She gets married, has some kids, realises the futility of independent hopes and dreams in a totalitarian nightmare state and they all live happily ever after.
On the surface, it’s really not all that different from your typical Silly Symphony but there is one jarring difference between this and most American cartoons of the time. Whereas Disney, Warner Bros and Fleischer tended to celebrate oddballs, dreamers and the world’s square pegs in round holes, Ganslein is ruthlessly conformist. Basically every single defining personality trait of Ganslein, everything that makes her unique and sets her apart from the other geese, has been stamped out by the end of the short.
In its idolisation of rural life, its contempt for urbanism and extravagance, its fear of sex and its aggressive pushing of traditional motherhood and gender roles, Ganslein is clearly volkist. Its anti-Semitism is a little less obvious, but it’s there. The music that plays in the background when the fox lures the goose into his lair is a traditional Jewish folk tune and he’s drawn in a way that would have readily reminded German audiences of the Jewish stereotypes of the time.
Hans Fischerkoesen is, to this day, still the most celebrated German animator of all time who had a long and illustrious career after the war. And, credit where credit is due, Ganslein features some truly stunning 3D work accomplished with a stereo animation stand. When the war ended, he was captured by the Russians and sent to a concentration camp. You’d expect that to be the end of the story, but he was able to convince the Russians that, far from being a collaborator, he had actually been part of an artists’ resistance group. Since the Soviets were not the most trusting individuals, I can only assume he was able to present some pretty damn compelling evidence in his favour. Upon his release, he escaped with his family to the allied-controlled part of Germany and remained working in animation until his death in the seventies. Since then, it’s become something of a parlour game amongst animation aficionados to pore over the shorts he made during the Nazi era, looking for clues as to Fischerkoesen’s true sympathies, hoping to find some condemnation of the horrors of the regime nestled amongst the dead-eyed forest creatures.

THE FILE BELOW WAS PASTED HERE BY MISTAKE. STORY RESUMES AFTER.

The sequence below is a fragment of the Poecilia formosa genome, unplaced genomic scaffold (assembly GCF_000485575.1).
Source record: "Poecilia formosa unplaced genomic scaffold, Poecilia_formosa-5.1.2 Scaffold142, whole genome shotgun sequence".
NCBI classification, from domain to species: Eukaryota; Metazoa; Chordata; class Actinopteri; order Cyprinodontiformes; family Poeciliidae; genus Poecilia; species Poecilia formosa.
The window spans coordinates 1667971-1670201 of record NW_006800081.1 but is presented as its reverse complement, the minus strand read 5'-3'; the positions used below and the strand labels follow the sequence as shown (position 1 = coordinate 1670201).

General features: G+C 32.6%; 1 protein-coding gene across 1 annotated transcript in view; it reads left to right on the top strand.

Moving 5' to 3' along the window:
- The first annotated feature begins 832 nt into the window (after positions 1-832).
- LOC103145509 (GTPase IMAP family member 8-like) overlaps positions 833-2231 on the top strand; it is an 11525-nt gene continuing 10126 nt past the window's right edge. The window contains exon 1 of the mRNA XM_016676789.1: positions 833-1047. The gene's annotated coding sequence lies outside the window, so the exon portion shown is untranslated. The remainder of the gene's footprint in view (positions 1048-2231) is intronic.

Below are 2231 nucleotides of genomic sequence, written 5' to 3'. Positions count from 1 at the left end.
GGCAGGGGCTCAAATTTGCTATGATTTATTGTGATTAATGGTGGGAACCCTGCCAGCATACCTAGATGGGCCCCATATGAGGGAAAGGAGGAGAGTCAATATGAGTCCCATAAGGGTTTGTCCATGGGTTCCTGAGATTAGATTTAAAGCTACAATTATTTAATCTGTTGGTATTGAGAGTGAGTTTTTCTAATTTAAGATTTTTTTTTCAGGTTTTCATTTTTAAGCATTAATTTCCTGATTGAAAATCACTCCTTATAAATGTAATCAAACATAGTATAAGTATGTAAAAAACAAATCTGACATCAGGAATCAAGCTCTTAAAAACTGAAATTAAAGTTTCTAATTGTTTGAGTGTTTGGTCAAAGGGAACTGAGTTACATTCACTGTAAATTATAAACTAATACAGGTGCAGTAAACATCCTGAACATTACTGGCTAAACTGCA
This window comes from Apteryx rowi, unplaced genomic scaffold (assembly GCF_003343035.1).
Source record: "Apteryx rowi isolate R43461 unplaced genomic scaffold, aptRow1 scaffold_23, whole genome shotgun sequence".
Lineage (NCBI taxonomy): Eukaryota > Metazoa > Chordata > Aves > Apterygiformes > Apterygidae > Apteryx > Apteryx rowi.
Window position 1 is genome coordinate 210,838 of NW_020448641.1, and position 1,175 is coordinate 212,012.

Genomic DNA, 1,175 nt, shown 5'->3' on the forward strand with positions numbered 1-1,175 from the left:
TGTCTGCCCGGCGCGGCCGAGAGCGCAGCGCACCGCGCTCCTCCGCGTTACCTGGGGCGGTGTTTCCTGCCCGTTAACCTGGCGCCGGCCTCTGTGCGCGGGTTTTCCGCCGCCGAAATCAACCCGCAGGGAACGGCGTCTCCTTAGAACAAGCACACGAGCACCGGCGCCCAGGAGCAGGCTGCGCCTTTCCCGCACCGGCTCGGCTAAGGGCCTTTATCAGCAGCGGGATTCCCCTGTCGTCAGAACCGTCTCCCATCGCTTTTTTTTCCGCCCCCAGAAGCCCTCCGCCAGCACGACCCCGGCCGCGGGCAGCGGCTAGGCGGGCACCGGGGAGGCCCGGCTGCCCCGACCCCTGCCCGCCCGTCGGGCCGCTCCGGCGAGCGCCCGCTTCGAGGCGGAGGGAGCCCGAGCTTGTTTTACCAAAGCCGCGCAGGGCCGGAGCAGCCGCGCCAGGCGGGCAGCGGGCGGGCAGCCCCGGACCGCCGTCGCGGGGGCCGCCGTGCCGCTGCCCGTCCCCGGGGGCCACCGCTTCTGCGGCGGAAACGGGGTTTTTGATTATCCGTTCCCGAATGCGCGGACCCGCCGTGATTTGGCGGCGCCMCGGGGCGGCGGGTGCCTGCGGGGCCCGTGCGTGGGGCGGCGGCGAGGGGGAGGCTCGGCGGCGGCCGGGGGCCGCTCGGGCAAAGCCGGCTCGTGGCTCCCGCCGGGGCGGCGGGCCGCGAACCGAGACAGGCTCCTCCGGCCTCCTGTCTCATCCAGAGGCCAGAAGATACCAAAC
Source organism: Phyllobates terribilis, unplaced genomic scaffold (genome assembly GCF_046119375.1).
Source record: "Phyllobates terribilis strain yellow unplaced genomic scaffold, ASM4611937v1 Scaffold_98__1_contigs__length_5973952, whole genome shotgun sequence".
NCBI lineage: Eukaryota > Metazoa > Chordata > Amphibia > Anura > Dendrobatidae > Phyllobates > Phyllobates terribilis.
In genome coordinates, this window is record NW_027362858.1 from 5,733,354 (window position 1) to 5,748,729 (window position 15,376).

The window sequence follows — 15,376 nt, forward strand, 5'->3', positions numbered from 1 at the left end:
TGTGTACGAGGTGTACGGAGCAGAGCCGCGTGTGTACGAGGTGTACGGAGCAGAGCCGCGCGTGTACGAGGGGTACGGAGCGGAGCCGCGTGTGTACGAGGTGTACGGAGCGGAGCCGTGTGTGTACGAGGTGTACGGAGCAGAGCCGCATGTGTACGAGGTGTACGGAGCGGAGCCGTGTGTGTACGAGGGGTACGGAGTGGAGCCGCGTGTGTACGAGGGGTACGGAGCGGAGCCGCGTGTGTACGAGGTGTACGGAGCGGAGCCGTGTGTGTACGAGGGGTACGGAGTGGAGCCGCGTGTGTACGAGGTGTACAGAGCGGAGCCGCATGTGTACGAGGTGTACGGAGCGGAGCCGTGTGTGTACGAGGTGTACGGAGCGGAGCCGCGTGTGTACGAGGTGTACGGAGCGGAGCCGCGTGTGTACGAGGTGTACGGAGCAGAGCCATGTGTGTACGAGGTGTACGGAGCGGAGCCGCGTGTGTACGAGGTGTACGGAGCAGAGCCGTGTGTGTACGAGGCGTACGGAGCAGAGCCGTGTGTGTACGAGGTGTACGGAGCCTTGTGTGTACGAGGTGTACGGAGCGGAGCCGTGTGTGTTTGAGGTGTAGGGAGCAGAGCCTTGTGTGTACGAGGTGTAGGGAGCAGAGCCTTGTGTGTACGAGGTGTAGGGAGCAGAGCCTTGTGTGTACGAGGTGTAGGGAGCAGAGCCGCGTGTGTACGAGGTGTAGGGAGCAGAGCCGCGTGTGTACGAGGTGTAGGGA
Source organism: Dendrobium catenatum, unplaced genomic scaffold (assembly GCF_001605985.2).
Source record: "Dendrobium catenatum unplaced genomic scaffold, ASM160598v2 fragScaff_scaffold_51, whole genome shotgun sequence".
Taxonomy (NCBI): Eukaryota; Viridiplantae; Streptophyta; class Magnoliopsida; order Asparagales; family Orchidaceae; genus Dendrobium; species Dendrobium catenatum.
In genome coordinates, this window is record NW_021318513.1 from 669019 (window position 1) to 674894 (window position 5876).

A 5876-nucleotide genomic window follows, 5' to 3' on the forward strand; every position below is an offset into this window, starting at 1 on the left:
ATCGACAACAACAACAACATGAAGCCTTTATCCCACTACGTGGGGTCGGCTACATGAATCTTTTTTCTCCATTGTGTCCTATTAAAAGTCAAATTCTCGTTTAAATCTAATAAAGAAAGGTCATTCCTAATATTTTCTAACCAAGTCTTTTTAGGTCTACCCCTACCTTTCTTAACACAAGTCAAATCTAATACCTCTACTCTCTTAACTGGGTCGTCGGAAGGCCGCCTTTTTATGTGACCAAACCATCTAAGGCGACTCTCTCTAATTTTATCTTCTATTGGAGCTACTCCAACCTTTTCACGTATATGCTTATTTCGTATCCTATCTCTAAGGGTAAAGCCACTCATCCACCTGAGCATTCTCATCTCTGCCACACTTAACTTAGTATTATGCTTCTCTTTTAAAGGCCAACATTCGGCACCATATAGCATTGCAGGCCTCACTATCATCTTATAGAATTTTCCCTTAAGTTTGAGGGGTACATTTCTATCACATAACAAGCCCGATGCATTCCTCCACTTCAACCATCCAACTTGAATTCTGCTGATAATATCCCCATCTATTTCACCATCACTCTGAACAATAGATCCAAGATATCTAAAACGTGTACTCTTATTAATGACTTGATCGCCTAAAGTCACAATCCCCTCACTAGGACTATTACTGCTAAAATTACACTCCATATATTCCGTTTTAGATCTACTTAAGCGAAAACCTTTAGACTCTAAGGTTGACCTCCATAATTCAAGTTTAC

Ordinary people trying to survive in a tyranny often have to make terrible choices, and I don’t have the right to judge Fischerkoesen. I don’t think any of us do. But I think trying to make him into a secret resistance hero is just wishful thinking. I’ve watched this short several times and I can’t find anything that makes me think Fischerkoesen was trying to say anything about the Nazis other…